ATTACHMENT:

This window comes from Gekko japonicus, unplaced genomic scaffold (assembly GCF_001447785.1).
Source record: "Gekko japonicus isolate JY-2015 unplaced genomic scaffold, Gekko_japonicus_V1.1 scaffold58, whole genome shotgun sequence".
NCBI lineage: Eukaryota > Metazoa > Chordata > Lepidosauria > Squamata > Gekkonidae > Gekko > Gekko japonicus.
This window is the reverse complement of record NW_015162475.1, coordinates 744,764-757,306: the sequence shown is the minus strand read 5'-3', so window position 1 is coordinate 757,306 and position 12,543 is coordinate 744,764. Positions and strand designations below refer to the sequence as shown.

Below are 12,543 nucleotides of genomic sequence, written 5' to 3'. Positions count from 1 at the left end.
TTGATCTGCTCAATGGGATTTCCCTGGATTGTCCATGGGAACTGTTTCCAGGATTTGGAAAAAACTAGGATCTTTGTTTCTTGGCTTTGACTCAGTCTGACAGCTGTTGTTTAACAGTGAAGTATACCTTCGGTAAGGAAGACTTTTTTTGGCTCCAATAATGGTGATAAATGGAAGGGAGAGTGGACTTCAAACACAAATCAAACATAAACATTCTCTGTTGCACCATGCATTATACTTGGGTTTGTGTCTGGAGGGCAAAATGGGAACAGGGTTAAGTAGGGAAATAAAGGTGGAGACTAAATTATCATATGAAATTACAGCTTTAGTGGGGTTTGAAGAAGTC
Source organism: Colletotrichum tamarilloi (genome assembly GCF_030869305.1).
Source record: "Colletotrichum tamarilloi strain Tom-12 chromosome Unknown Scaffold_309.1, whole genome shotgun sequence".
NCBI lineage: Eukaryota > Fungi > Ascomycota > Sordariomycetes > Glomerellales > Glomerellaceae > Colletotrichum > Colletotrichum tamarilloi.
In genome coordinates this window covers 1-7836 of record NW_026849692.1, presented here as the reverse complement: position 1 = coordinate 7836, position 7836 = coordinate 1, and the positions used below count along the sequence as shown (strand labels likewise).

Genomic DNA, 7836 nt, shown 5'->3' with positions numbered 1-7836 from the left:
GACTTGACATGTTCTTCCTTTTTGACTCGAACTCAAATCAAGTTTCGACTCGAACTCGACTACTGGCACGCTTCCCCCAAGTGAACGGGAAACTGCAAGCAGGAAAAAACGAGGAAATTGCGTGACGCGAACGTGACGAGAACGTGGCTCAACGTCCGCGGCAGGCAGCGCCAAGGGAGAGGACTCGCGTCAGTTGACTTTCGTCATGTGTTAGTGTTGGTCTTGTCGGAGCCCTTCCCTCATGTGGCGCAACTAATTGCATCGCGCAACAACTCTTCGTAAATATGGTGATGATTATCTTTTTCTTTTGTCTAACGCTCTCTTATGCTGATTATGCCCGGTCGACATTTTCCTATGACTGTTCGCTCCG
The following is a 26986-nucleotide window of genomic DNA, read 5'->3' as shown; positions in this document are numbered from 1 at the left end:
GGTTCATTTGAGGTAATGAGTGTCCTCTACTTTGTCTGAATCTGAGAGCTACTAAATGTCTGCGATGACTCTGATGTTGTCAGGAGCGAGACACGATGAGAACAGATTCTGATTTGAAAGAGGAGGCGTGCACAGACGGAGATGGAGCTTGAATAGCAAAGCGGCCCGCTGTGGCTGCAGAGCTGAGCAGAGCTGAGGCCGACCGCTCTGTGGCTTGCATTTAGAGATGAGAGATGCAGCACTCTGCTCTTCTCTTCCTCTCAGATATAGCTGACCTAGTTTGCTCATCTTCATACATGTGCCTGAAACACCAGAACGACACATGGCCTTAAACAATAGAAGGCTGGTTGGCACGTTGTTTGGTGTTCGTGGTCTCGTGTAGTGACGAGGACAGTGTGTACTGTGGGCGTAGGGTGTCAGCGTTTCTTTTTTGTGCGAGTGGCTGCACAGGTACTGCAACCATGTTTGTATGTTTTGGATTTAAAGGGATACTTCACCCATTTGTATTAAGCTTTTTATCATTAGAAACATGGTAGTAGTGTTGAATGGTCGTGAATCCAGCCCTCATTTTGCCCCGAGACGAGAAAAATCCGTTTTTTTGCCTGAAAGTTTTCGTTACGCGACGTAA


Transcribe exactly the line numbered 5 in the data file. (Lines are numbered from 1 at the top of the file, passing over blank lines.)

Below are 12,543 nucleotides of genomic sequence, written 5' to 3'. Positions count from 1 at the left end.